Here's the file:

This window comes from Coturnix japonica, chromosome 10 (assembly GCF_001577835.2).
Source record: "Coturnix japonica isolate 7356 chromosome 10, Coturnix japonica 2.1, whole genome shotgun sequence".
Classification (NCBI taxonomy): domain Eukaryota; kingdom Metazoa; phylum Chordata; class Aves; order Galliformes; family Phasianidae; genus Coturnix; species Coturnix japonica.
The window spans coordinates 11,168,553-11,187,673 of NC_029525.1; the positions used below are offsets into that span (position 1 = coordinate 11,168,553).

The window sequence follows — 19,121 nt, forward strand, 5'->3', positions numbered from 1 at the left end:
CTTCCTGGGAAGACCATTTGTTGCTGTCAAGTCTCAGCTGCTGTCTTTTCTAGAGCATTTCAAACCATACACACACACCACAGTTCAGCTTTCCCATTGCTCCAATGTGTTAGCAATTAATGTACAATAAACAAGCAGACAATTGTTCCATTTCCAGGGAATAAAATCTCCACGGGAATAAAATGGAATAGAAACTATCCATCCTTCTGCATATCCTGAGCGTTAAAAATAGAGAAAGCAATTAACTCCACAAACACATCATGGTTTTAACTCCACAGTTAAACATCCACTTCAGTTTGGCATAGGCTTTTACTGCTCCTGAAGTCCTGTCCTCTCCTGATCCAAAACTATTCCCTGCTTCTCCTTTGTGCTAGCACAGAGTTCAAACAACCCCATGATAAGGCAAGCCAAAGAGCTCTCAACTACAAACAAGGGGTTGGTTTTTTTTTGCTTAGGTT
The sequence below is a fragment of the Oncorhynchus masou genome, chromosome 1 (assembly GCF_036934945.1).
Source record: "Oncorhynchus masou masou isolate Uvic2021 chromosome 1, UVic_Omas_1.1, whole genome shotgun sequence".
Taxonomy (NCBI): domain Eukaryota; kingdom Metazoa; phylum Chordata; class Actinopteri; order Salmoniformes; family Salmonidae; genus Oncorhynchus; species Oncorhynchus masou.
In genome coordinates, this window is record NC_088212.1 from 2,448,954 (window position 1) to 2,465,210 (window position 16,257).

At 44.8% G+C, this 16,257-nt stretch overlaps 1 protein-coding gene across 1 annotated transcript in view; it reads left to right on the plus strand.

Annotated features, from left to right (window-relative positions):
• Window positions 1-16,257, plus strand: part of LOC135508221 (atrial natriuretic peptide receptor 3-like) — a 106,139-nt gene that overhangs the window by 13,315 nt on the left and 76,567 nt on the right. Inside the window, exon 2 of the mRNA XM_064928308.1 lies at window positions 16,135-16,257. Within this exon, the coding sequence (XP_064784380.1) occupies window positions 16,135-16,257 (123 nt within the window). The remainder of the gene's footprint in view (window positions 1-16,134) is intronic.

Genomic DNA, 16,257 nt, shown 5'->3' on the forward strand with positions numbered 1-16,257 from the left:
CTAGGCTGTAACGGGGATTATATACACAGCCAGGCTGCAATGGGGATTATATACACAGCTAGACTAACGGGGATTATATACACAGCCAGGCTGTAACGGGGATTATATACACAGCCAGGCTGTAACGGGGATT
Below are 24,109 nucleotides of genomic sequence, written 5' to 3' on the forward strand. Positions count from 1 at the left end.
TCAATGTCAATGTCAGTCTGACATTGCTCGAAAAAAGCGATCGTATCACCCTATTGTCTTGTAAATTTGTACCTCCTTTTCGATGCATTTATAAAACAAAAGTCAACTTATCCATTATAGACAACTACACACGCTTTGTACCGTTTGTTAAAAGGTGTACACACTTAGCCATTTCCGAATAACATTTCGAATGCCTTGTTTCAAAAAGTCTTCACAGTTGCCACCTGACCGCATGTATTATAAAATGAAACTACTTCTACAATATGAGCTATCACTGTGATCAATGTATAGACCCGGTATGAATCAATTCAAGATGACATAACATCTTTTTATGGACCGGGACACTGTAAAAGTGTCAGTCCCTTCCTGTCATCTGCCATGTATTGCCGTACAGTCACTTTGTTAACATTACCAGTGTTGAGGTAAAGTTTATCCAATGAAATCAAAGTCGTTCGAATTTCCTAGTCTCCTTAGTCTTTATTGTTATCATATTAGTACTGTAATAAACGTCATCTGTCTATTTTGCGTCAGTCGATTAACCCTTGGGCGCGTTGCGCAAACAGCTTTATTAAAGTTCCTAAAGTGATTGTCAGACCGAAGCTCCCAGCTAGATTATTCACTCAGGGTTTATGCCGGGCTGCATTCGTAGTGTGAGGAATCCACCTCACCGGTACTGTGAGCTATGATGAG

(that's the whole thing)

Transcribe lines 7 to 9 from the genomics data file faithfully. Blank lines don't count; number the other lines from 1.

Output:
The sequence below is a fragment of the Oncorhynchus masou genome, chromosome 1 (assembly GCF_036934945.1).
Source record: "Oncorhynchus masou masou isolate Uvic2021 chromosome 1, UVic_Omas_1.1, whole genome shotgun sequence".
Taxonomy (NCBI): domain Eukaryota; kingdom Metazoa; phylum Chordata; class Actinopteri; order Salmoniformes; family Salmonidae; genus Oncorhynchus; species Oncorhynchus masou.